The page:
If you are a philanthropist wanting to learn about the Center’s work, please contact Antonella Marty. We would be happy to provide details that will help you make an informed decision about how gifts to the Center for Latin America may fulfill your philanthropic goals. Those who become Sponsors of the Center are invited to take part in our annual Día Logos retreat, which fosters camaraderie and collaboration among those with shared ambitions for building freer societies across the Americas.

If you are a member of the academy or the media, we welcome your inquiries about how you might contribute to a better understanding of the work of the Center and the achievements of our independent partners.

How is the Center funded?

The Center is not endowed and does not accept funding from any government. It relies entirely on the generosity of individuals and institutional donors that share its desire to create greater freedom and opportunity for the people of Latin America.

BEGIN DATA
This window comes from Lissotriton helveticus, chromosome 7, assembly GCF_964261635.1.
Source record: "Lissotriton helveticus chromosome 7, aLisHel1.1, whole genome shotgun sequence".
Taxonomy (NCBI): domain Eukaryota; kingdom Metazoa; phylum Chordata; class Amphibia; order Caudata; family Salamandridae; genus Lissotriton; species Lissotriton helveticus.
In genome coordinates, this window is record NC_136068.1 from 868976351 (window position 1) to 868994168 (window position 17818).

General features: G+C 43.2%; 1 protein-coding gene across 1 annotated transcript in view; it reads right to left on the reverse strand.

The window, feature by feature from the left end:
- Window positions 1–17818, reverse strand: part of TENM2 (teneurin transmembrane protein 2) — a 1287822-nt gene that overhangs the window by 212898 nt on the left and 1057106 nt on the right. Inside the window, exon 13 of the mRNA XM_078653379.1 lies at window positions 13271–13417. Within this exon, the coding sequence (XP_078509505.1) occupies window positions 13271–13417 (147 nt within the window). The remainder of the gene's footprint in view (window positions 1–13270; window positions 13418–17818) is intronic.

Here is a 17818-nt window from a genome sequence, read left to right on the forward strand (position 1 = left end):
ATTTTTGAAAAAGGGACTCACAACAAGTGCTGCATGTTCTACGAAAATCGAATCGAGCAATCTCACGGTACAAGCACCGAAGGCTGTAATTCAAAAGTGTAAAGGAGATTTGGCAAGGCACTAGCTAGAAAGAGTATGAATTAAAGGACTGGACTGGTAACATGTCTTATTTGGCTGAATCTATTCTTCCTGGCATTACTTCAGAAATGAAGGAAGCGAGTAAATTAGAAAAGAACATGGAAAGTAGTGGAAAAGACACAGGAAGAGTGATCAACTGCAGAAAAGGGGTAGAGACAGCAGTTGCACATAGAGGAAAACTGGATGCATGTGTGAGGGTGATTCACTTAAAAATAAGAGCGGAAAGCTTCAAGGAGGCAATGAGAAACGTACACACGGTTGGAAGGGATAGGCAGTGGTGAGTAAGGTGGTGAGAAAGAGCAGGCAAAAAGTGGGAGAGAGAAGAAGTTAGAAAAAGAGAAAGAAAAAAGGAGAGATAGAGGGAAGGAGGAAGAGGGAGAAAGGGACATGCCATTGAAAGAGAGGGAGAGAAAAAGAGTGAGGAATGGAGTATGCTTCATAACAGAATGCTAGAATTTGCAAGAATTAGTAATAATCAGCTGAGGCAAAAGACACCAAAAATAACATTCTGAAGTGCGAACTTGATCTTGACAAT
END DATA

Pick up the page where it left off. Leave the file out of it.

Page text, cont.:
What are the Center’s top priorities at present?

Since the Center believes the best policy solutions come from the bottom-up, our strategy is to listen to our partners rather than direct them. The principal focus of our work is in supporting our partners’ locally-grown solutions to poverty and other problems via training, grants, and networking opportunities.

That said, we do bring together our Council of Ideas to identify areas of collaboration around big themes that resonate with many partners. Current themes include: